It is most important to know that caffeine is a natural nervous system stimulant. This means that it increases the speed at which chemical reactions occur in the body and in the short term it gives you more energy. It is also a diuretic, which means it increases production of urine, which can dehydrate you. In its pure form it is a white crystalline xanthine alkaloid type powder. Caffeine is found in over 60 different plant species, and is used as a pesticide to keep small bugs from eating any plants consuming caffeine. In higher doses caffeine can be toxic, and there have been reports of people going to the hospital and even dyeing from large caffeine consumption. For most normal people ingesting this much caffeine is impossible. Most of the cases of caffeine abuse are about people taking caffeine pills, or drinking straight espresso. In other words caffeine is quite safe, and is said to be consumed by 90% of the world’s population on a regular basis.
How Caffeine Works In Your Body:
Caffeine works by crossing the blood-brain barrier, causing it to travel to the brain where its real effects begin to take place. In the brain caffeine simulates adenosine. Adenosine works to slow down nerve activity and make you feel more drowsy by binding to adenosine receptors. This process is going on in your body every day from when you wake up to when you go to bed. When caffeine is added to this equation the adenosine receptors bind with it instead of adenosine, and instead of making you feel drowsy the caffeine speeds up nerve activity. When the pituitary gland sees this brain activity it starts to think an emergency is going on which causes it to excrete adrenaline. The absence of adenosine and the addition of extra hormones in the body cause you to feel awake and energized as long as caffeine is still in your system.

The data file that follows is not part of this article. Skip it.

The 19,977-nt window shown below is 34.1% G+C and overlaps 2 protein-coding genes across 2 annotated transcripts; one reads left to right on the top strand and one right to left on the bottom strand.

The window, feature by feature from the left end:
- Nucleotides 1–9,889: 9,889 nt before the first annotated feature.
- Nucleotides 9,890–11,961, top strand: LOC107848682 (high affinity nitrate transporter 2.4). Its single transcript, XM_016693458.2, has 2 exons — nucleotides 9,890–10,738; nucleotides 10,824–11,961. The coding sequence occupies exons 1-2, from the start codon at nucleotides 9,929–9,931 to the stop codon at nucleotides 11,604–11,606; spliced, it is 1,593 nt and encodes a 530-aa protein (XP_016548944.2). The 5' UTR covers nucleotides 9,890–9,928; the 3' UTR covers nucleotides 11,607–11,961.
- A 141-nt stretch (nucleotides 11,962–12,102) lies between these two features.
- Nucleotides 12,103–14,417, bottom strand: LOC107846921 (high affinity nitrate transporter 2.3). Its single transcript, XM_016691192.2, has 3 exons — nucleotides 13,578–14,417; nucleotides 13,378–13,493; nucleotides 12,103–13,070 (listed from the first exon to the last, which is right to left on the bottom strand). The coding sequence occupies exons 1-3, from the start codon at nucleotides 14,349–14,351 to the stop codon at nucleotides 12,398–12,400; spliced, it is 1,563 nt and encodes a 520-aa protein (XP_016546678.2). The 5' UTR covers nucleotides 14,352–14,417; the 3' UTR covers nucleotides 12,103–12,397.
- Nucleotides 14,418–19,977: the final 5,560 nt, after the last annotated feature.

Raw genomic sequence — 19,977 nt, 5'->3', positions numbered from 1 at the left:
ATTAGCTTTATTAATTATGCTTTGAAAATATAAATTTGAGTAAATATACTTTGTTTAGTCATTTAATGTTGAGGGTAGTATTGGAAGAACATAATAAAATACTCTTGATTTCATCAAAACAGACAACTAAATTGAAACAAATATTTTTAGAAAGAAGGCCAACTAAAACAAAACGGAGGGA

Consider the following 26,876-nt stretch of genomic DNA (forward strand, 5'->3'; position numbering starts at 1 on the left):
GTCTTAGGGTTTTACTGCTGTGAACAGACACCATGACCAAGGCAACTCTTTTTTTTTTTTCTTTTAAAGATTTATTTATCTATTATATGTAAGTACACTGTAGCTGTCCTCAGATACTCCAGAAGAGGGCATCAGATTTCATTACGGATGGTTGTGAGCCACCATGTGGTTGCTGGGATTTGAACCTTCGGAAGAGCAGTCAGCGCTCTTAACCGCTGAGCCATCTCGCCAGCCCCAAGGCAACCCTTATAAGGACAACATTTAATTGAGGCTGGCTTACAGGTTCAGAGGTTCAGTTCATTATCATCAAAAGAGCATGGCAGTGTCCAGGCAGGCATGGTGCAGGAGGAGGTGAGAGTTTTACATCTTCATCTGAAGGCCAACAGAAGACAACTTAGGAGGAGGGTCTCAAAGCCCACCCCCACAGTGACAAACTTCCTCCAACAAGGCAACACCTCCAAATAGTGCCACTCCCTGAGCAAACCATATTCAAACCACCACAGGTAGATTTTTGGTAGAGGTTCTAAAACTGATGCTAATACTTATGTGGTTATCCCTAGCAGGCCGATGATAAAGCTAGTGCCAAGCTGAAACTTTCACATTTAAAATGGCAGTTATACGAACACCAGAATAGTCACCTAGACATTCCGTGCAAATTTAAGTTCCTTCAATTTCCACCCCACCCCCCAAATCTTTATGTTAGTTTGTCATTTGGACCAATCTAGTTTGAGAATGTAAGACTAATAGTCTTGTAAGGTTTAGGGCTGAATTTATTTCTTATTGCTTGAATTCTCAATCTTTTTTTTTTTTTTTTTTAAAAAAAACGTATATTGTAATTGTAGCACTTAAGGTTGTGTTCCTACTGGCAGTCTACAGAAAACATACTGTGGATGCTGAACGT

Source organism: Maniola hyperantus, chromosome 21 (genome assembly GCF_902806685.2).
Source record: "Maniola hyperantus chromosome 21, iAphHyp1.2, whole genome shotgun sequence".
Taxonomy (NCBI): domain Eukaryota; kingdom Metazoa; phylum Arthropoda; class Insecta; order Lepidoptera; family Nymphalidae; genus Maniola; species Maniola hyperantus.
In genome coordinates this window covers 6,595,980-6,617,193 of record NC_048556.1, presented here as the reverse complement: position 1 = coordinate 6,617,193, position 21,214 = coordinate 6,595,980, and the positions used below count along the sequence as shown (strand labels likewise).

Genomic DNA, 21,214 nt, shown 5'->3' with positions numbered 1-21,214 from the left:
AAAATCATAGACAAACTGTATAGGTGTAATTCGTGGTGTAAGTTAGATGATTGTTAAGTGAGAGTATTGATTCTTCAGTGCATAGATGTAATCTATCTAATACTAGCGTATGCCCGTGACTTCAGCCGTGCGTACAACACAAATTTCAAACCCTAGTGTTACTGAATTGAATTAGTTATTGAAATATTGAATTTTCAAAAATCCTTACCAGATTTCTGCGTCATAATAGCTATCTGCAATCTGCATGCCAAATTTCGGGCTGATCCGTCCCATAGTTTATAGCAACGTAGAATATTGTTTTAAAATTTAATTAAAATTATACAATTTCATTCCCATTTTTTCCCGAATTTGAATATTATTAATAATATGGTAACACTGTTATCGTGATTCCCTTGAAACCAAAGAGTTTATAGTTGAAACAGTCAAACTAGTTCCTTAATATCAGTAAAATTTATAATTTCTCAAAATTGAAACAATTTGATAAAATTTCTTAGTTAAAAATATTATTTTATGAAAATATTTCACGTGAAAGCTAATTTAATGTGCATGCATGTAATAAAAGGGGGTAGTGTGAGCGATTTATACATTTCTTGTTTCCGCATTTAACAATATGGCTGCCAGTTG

There are many effects of caffeine. The positive include increased attention, alertness, metabolic rate and decreased fatigue. On the other hand consuming caffeine puts your body through unnecessary stress which can have negative effects such as increased anxiety, blood pressure, reduced control of fine motor movements and dehydration. Also it should be noted that consuming caffeine (especially before bed) can have adverse effects on the quality of sleep. So keep consumption in moderation.
A safe amount of caffeine is under 400mg per day. This equals about 3-4 coffees. I recommend you try to stay well below this, unless you have an especially important event on that day. At this amount it is also important to take a day or two off caffeine every once in a while. This helps the body get some time to relax and reset itself. Too much caffeine can lead to caffeine addiction.